BIRMINGHAM, Ala. – Considering Graham Rahal finished second and Conor Daly in 20th, you wouldn’t think their races really would have intersected Sunday in the Honda Indy Grand Prix of Alabama, Round 4 of the Verizon IndyCar Series season.
However, they did, because Daly ran the middle portion of the race trying to remain on the lead lap, but was struggling for pace.
The No. 18 Jonathan Byrd’s Hospitality Honda ran ahead of race leader Simon Pagenaud in the No. 22 PPG Automotive Refinishes Team Penske Chevrolet, teammate Will Power in the No. 12 Verizon Team Penske Chevrolet and Rahal, in the No. 15 Rahal Letterman Lanigan Racing Honda.
Daly later took to social media to defend himself after the race.
Here’s Daly’s feed in the immediate aftermath of the race:
Meanwhile, Rahal’s dad and team co-owner Bobby Rahal responded:
I spoke to Daly, post-race, and here was his thoughts on the day:
“We shouldn’t have been in that position in the first place, that’s all, we shoot ourselves in the foot,” Daly told NBC Sports. “I don’t know what the heck was going on at the start here (with several car accordion effect accident).
“Absolutely, the time it actually went green, every boxed up and I had to cut left or I would have plowed into the guys in front of me. All of us backed up about half-way past the start zone, so they’ve got to re-think places like this because we saw one start, and we’ve got two cars crashing. And the next start the same thing would have happened.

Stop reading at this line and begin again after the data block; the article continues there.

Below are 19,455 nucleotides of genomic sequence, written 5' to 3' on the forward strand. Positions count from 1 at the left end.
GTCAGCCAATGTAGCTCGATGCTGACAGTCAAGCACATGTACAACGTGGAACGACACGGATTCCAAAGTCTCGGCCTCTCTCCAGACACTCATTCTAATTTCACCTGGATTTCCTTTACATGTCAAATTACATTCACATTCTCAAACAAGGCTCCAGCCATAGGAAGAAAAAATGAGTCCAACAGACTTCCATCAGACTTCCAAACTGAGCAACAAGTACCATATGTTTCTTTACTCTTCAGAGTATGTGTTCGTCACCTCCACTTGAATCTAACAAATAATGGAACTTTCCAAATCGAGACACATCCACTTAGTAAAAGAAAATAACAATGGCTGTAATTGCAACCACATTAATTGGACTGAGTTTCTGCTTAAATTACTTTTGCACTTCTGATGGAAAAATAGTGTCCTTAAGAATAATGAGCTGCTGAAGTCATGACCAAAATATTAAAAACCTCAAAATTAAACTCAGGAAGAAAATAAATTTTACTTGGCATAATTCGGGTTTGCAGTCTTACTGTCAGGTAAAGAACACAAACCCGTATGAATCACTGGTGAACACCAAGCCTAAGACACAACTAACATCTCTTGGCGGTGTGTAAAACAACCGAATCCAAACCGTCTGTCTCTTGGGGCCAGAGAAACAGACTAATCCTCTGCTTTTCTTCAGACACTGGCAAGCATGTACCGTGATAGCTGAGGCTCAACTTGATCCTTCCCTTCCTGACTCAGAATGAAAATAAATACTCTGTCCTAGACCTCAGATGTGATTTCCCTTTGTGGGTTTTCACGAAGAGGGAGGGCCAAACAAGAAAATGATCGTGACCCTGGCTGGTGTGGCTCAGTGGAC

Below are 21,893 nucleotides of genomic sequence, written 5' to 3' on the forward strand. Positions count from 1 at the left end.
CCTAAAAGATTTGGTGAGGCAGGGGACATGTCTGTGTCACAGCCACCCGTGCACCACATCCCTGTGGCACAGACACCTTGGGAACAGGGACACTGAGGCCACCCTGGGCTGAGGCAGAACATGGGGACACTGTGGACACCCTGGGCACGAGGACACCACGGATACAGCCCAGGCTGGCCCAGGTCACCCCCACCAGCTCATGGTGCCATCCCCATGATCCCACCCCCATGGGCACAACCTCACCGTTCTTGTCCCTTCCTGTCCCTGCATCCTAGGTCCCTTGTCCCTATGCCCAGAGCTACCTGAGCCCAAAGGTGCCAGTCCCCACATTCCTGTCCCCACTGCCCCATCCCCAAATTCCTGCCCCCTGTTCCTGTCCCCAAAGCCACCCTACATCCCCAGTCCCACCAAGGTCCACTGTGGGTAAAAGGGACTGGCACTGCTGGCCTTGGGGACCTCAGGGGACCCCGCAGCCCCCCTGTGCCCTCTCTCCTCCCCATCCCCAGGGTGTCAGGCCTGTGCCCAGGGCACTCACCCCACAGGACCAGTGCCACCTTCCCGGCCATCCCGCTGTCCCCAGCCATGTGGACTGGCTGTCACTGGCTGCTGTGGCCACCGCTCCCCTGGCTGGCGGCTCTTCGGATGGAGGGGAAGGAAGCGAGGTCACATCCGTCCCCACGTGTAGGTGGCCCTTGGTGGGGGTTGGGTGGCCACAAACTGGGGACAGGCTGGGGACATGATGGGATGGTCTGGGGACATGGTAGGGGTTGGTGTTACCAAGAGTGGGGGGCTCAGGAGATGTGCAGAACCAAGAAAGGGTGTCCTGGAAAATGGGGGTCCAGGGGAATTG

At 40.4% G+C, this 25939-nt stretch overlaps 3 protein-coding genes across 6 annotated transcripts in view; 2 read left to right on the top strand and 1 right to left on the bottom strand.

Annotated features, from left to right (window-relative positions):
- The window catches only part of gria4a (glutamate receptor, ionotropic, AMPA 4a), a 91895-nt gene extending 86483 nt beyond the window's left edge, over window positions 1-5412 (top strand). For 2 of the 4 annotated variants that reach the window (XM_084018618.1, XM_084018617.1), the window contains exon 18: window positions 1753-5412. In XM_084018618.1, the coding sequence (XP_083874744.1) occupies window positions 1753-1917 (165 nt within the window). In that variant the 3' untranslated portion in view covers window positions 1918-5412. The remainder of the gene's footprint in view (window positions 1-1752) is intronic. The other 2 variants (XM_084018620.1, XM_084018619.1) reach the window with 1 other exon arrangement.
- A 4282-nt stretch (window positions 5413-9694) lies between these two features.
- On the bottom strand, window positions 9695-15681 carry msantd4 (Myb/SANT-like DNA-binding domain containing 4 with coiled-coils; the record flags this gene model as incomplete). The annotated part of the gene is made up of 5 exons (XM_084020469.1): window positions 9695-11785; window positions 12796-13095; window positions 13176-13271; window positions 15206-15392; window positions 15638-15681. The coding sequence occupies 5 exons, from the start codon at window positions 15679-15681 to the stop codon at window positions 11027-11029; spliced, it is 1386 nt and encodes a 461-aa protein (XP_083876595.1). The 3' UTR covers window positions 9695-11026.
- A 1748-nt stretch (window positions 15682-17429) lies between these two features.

“That killed us, but we were still in a decent position, and we just lost it in the pits, so it was a shame after that.”
“I couldn’t let anyone by. We had to hope for a yellow. If they were going to pass me, I would have let them by. I think it’s so hard to pass here anyway that it wasn’t costing the guys behind us anyway. Our car wasn’t that bad.”
Race winner Simon Pagenaud, who was immediately behind Daly for most of the middle stint, defended Daly’s right to remain on the lead lap.
“It’s a judgment call from drivers, but he’s just playing by the rules. That’s his right,” Pagenaud told NBC Sports during the post-race press conference.
“I used to get upset about it. But those are the rules. If there was a yellow, he’d be back with a chance to do better.
“It was frustrating, absolutely. But when that happened, I tried to keep my tires underneath me.
“It’s a shame we don’t have the lucky dog… we could race and there could be more respect.
“He did everything by the rules, and I have nothing to be upset about.”
And as it later turned out, Rahal’s radio comments were meant in jest. Rahal took to Twitter later Sunday to sort it out: